A Place for the Past
WVU’s downtown library offers surprises dating back to the 1300s inside the West Virginia and Regional History Collection and Special Collections.
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When you get off the elevator on the sixth floor of WVU’s Wise Library, you’ll see nothing unusual, just row after row of bookshelves. But go around the corner and through the heavy wooden doors, and you’ll think you’re in a museum. And you are, sort of. This is the West Virginia and Regional History Collection and Special Collections, and it’s part museum, part library, part archives.
After signing in at the reception desk, you step into the main room—a bright, cavernous space lined with bookshelves with thick carpet to dull sound. Visitors sit at computer terminals or at large wooden tables that dot the room. Other rooms branch off, beckoning visitors to explore the vast collection. It’s the largest and most extensive grouping of historical books and early manuscripts in the state. Items from George Washington and Thomas Jefferson sit alongside local family histories, recordings, photographs, and old high school yearbooks. Anyone is welcome to peruse, and among the shelves and tables, there’s sure to be something of interest.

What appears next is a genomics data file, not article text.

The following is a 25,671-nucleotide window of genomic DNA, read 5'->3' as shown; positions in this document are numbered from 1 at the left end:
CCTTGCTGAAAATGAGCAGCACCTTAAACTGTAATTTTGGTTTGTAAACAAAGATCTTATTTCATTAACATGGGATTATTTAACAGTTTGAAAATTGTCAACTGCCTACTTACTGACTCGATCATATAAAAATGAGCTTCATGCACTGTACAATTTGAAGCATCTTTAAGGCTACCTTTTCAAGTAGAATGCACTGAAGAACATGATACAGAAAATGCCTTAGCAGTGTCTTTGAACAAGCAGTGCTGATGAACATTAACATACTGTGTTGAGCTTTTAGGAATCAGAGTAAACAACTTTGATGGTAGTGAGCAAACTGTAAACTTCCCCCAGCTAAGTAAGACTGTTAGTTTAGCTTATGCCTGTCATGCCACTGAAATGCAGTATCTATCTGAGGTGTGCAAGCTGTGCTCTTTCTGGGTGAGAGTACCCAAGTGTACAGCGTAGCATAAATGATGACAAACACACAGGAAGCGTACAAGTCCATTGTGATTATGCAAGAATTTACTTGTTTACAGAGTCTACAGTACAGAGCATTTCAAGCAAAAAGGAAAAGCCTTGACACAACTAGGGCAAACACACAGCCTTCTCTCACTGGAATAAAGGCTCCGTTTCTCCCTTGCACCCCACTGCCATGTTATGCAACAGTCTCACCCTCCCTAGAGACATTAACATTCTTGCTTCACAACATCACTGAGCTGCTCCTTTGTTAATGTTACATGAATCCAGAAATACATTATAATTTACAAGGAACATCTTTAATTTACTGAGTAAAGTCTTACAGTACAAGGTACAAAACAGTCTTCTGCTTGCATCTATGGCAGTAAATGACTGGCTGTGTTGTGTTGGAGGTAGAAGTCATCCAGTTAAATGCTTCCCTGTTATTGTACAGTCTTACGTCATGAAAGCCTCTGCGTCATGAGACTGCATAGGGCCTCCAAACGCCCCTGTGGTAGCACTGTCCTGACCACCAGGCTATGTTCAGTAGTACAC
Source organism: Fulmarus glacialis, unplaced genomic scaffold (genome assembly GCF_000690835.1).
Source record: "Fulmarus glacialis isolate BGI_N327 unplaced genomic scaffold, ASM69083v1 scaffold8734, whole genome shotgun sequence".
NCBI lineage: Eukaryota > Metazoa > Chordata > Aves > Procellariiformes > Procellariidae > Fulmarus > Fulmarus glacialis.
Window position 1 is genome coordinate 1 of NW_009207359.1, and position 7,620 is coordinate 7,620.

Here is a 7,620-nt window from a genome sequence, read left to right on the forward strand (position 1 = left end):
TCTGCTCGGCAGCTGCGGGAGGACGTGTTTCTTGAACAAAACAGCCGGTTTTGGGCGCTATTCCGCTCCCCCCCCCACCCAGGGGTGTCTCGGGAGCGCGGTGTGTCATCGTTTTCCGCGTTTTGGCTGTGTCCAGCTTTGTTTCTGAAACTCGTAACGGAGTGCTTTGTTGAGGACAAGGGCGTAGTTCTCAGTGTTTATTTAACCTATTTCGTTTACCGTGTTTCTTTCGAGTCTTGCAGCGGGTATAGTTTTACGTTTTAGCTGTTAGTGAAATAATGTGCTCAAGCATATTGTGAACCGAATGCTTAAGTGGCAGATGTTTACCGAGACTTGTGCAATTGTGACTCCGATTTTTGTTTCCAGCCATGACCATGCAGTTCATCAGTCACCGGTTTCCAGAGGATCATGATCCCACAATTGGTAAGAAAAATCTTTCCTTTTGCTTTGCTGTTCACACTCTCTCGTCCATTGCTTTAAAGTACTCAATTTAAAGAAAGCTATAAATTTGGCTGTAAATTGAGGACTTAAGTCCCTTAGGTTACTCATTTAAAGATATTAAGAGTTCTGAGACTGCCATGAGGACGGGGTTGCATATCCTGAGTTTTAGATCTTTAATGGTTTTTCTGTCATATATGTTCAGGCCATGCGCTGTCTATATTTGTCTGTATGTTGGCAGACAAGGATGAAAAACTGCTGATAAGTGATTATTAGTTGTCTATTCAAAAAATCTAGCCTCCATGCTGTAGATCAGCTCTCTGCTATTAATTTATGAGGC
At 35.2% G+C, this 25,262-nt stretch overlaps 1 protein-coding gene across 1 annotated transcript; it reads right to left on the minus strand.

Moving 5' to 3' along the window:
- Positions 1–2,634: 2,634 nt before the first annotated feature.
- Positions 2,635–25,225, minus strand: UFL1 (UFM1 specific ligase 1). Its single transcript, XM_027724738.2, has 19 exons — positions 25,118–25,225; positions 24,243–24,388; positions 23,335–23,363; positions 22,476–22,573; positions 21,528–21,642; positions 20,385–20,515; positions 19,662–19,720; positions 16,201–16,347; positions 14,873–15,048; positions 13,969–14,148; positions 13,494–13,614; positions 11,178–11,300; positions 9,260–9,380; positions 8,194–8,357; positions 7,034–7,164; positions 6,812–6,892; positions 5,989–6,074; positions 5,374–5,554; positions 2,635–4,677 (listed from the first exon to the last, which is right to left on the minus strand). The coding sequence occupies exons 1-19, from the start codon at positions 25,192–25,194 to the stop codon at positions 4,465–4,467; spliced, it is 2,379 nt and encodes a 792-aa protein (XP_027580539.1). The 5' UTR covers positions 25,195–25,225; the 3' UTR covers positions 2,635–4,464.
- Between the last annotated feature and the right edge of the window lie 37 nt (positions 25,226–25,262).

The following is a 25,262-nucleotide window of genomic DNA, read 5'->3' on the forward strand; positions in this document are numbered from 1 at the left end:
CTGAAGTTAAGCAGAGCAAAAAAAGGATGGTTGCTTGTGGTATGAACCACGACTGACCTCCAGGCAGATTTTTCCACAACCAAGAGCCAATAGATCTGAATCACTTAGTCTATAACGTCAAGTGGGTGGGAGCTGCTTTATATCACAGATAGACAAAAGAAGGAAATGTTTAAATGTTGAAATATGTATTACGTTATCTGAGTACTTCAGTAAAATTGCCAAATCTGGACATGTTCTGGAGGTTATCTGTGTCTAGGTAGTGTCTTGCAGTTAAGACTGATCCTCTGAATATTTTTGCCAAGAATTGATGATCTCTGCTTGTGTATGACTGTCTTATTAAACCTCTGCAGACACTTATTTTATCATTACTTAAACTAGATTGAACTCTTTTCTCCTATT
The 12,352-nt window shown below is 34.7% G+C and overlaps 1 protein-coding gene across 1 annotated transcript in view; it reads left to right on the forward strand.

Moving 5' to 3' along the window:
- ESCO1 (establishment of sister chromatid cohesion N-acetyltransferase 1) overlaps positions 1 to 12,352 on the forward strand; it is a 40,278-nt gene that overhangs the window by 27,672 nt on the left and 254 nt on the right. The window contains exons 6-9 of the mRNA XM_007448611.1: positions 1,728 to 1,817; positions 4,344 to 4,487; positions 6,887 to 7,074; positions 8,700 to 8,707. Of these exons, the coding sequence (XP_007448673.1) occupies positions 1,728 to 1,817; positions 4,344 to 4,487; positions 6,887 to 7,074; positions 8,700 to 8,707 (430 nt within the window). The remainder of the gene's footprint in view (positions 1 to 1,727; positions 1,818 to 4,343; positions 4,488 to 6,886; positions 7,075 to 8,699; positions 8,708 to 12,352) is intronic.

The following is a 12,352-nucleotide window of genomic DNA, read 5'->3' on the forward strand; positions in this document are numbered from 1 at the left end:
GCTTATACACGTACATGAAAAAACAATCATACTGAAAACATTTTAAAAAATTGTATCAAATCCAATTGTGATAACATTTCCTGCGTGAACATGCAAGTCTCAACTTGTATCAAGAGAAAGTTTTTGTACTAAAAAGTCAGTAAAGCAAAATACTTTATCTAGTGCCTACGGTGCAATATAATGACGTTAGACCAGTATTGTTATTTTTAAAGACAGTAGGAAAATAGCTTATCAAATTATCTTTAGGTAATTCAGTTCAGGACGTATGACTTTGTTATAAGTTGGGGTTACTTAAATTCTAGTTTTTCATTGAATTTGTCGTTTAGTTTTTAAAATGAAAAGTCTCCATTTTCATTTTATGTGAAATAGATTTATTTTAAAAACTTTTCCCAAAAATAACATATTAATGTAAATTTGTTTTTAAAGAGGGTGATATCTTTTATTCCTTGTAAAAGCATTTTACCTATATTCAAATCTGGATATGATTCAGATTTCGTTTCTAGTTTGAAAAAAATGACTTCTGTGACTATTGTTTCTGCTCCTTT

Love music? Listen to the rare recordings of mountain fiddle players made 20 years before traditional Appalachian music was on the radio. “Those recordings are a super treasure,” says John Cuthbert, curator and director of the West Virginia and Regional History Collection and Special Collections. The collection also includes festival pamphlets, brochures, and clippings dating back decades. Need a guide to the Preston County Buckwheat Festival from 1976? You’ll find it here. “When people come looking for something, we almost always have it,” says Kevin Fredette, coordinator of public services.
Many people come to learn more about their own past. Christy Venham, a library associate, says employees help visitors get started researching based on the information the visitor has, which is sometimes only a family name or a hometown. Christy says an elderly man once came in with a special request. “He had heard we had a recording of his father, who had been gone for many years. We found it. He was absolutely thrilled to hear his father’s voice.”
This summer, the museum part of the collection offers a lesson in West Virginia Civil War History, including artifacts like Stonewall Jackson’s penknife, letters, and pencil box. There is also a collection of telegrams between General Grant and General Lee as they negotiated the terms of the end of the war.